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A MAN who rode an E-scooter while over the legal alcohol limit was banned from driving for more than a year.

Mark xxxxxxxx, 41, rode the scooter in Lexden Road, Colchester, in June.

A breath test recorded 66mcg of alcohol in 100ml of breath. The legal limit is 35mcg.

Appearing at Colchester Magistrates’ Court on July 6, xxxxxxx, of Xxxxxx Road, Colchester, was fined £600 and banned from the roads for 17 months.
 

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I have seen the police on the news saying that they have stopped so many people riding the E-Scooters riding under the influence of drugs or alcohol, or simply doing dangerous acts like running through red lights etc.

Not sure I understand why so many people seem to think that just because they aren't in a car means they don't have to follow the laws when on the road in a different kind of vehicle.
 

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Not sure I understand why so many people seem to think that just because they aren't in a car means they don't have to follow the laws when on the road in a different kind of vehicle.
You are failing to take into account the fact that there are an awful lot of very dense people in the country.
 

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Not long before the pandemic there was a spate of people using electric scooters late at night to get home from a local club. It seemed they all (mistakenly) thought that riding one whilst under the influence was OK, as you don't need a licence to ride one. None were actually prosecuted, but the police did highlight that anyone caught doing this in future would be prosecuted and risk losing their licence. Not sure if that had any effect, as the pandemic intervened. The local rumour was that the scooters had been provided on loan by the owner of the club, as he thought it would be a dodge around the drink driving laws, and encourage more customers.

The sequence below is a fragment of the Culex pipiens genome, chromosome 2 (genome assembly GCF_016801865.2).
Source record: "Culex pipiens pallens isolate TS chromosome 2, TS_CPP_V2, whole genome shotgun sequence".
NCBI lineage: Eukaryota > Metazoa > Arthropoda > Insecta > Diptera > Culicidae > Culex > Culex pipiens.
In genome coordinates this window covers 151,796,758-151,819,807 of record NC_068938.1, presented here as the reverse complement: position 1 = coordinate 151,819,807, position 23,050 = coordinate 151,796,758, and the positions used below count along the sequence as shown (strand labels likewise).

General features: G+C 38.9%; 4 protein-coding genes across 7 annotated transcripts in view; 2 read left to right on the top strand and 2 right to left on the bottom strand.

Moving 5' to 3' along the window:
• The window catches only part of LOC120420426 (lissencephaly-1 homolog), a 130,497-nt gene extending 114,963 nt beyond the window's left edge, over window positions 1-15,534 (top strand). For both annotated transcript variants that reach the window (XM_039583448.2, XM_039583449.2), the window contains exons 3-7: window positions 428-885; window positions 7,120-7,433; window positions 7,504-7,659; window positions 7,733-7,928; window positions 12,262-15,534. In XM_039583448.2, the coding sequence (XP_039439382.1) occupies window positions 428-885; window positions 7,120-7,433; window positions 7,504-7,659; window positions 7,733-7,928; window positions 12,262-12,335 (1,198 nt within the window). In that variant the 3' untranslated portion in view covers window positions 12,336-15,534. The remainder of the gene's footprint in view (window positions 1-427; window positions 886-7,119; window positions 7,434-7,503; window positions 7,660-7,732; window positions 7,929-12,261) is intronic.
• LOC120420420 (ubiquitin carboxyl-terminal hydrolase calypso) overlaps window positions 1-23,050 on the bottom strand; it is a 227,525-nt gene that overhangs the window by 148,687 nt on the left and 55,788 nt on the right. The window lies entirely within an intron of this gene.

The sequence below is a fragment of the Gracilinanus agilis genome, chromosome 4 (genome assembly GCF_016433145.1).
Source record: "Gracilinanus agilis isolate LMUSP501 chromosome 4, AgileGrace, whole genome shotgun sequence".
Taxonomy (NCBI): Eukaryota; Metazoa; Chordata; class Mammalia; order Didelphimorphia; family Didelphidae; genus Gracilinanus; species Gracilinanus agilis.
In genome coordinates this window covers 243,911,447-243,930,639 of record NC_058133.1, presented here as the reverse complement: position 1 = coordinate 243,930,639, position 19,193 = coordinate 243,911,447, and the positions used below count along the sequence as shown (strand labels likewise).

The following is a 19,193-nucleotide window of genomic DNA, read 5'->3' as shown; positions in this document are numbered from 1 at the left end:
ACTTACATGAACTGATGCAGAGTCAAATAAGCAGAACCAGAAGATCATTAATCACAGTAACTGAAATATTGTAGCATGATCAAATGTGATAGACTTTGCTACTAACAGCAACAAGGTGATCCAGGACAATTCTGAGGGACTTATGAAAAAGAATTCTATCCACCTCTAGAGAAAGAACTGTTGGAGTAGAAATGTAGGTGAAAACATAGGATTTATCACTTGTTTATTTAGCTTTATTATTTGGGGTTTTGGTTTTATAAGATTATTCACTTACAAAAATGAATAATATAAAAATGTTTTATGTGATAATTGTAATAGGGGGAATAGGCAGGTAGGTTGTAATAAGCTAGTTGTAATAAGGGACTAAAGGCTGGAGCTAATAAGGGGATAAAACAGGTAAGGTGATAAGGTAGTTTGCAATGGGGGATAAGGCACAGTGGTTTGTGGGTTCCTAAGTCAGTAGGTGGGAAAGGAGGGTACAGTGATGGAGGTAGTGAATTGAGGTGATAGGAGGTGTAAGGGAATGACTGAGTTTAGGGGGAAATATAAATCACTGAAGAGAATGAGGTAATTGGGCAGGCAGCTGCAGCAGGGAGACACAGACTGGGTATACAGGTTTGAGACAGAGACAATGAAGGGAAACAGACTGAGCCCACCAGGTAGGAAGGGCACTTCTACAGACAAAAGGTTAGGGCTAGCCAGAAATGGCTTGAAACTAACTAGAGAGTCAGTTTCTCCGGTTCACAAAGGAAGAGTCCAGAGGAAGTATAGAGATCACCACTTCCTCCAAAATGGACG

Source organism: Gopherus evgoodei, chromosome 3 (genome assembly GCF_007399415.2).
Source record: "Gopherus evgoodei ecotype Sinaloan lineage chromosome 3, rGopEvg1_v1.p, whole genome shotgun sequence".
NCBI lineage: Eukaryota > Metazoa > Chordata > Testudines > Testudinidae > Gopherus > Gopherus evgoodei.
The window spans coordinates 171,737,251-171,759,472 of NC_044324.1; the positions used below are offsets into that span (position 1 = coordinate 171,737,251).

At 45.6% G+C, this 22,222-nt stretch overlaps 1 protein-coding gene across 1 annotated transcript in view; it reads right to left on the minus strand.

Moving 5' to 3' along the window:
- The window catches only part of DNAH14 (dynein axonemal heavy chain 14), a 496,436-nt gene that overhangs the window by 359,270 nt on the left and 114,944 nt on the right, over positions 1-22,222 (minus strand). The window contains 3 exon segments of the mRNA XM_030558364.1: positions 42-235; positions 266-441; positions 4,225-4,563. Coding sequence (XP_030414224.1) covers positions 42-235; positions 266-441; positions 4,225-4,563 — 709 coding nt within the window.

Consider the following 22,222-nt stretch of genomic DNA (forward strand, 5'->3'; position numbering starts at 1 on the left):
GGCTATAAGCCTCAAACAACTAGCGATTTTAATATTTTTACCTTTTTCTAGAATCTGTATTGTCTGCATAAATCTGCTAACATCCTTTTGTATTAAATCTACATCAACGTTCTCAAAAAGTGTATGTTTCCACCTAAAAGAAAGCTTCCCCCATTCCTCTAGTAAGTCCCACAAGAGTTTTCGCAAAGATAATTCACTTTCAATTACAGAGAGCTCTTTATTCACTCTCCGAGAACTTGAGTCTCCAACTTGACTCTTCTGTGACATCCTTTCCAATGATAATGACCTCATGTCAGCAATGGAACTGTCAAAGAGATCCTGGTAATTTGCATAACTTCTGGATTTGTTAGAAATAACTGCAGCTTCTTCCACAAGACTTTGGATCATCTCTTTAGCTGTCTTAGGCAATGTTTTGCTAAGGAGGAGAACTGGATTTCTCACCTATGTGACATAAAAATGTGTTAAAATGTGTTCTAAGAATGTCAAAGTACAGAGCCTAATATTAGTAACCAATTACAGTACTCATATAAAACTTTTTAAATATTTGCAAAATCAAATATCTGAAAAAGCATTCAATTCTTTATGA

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I have seen the police on the news saying that they have stopped so many people riding the E-Scooters riding under the influence of drugs or alcohol, or simply doing dangerous acts like running through red lights etc.

Not sure I understand why so many people seem to think that just because they aren't in a car means they don't have to follow the laws when on the road in a different kind of vehicle.
c.f. all bicyclists I see in London.

(I realise this will start a fight now)
 

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c.f. all bicyclists I see in London.

(I realise this will start a fight now)
Pfft....
If we are just limiting it to London, probably 20% of all motorists are talking on the phone, updating their social media status or watching the cricket as one taxi driver was as I cycled past him last week as he drove down Fleet St.
Let's not forget the 10% of motorists who routinely forget to insure, tax or MOT their cars, but as ever lets just blame cyclists.